At Providence's Gate
Home | Providence Gate Chat | Chapter One | Chapter Two | Chapter Three | Chapter Four | Chapter Five | Chapter Six | Chapter Seven | Chapter Eight | Chapter Nine | Chapter Ten | Chapter Eleven | Chapter Twelve | Chapter Thirteen | Chapter Fourteen | Chapter Fifteen | Chapter Sixteen | Chapter Seventeen | Chapter Eighteen | Chapter Nineteen | Chapter Twenty | Chapter Twenty One | Chapter Twenty Two | Chapter Twenty Three | Chapter Twenty Four | Chapter Twenty Five
Chapter Twenty


     While Matt and Maggie were sitting in the IHOP attempting to decode my cryptic Key to the Treasure, my young friend, Chris Manning, and I were leaving the Cosmo News office and driving down St Marys Street toward Providence High School.  It was only a three minute ride, but both of us were more than a little nervous about someone detecting us digging in the field so early in the evening.

     Arriving at the spot, Chris turned left and parked his car in the tree line where it absolutely could not be seen from the street.  He asked if I had my note and I told him I didnt need it.  In fact, I said, I know exactly where the diamonds are.

     He wanted to take off over there right away and start digging.  I held back, after all, there still were a lot of cars passing by on St. Marys Street.  But Chris convinced me that since we both were in black and it was a cold and cloudy night with a light rain was falling, no one would be looking off into the field and if they were the drops of rain on their side view windows would make seeing us difficult at best.

     Chris then turned a switch on the overhead light so it would not come on when he opened his door.  We both got out at the same time, I went to the front of the car while Chris went to the trunk to retrieve the U.S. Army surplus entrenching tool he had bought earlier in the day.  It was a neat little spade that folded in on itself.  Soldiers used it to dig deep foxholes so Chris reasoned we could easily dig up a box that was less than 10 inches under the surface.

     I led the way over to the spot I knew the aluminum case rested.  Right here, I said, and Chris began to dig.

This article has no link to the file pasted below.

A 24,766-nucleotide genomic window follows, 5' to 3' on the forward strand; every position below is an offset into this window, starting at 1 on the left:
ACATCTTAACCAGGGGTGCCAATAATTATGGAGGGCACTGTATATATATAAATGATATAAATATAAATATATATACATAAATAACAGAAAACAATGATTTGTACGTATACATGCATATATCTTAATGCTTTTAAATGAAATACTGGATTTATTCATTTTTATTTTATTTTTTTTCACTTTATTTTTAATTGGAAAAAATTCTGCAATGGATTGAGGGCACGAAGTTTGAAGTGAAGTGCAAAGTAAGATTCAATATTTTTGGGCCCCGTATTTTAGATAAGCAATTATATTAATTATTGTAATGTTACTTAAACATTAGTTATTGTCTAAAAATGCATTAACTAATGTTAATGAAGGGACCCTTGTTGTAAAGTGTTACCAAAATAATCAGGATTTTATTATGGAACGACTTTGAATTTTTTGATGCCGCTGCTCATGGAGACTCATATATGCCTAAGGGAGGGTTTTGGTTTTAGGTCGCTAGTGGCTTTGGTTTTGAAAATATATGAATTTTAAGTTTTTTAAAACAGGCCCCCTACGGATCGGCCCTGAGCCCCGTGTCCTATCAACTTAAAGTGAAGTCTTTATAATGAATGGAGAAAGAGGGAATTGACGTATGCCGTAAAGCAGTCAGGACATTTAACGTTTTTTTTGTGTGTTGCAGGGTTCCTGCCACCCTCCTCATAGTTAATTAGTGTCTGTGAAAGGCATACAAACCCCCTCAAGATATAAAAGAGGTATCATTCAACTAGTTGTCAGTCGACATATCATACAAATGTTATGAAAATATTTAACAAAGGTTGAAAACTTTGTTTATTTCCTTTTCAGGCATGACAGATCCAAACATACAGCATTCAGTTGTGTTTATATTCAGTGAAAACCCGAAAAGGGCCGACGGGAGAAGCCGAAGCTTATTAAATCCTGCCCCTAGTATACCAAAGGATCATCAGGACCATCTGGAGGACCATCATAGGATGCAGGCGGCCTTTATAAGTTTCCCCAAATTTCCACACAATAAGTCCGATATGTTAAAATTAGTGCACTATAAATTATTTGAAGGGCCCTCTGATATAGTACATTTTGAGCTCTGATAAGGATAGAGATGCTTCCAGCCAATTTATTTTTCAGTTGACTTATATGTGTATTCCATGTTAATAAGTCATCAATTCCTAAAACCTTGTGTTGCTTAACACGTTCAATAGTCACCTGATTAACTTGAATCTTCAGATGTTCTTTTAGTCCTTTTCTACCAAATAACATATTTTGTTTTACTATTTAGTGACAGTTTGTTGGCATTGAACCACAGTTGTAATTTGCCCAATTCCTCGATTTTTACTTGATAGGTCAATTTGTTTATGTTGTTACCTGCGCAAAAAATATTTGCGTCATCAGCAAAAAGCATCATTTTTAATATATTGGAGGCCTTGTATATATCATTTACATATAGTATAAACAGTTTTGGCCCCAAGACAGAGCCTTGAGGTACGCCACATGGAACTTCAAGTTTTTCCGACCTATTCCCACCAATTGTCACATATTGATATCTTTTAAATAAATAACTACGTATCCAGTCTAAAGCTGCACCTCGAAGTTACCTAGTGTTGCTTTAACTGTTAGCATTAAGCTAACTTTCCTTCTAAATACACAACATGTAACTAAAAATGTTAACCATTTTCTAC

The earth was relatively easy to go through, softened by a soft rain that had been falling a good part of the day.

Finally, after removing around eight or ten shovelsful of dirt, Chris struck something metallic.

     There it is, he told me, Pull it out.  I foolishly complied with his order by kneeling down, removing some dirt from around it with my hands and grabbing the case and pulling it from the hole.  I looked up and was about to give Chris the hi sign when a feeling of foreboding enveloped me. 

Chriss eyes were wickedly slanted and the last things I saw as he drove the shovel end of the entrenching tool against my unprotected forehead.  I immediately fell back down, rivulets of blood rushing down my face.  I was actually rendered unconscious and my young friend left me to bleed or freeze to death in temperatures that were predicted to fall drastically near the 32 degrees Fahrenheit by early morning.

     While I lay unconscious, my lifeblood slowly seeping out of the gash in my head, Detective Hammond and Maggie Wong, the insurance investigator were finishing their meals.  Matt, so cool after deciphering my note, was not as calm once they were leaving the parking lot of the IHOP.  With Maggie at the wheel, he barked instructions like some addled backseat driver whose goal was to send the actual driver completely over the edge.

Okay, turn right onto McCullough, no this is too far, its okay, its okay, well come St. Marys in a minute, turn right, no left, right, he shouted nervously until Maggie stopped the car in the middle of the street, got out and told Matt to get in the drivers seat, she couldnt take it anymore.  Matt silently complied with the angry insurance investigators wishes.  Less than a minute later, he made a right hand turn onto St. Marys, came to a Pik-Nik convenience store and parked Maggies car against the fence of Providence High Schools parking lot.

With Nick Sotos note and a penlight in hand, Matt got out of the car.  The night clerk at the convenience store opened the door and shouted, Hey buddy, you cant park there.  Police business, shouted the preoccupied detective.  Let me see a badge, buddy, he yelled and Matt held up his shield and said, Im Detective Sergeant Matt Hammond, SAPD, well be right back.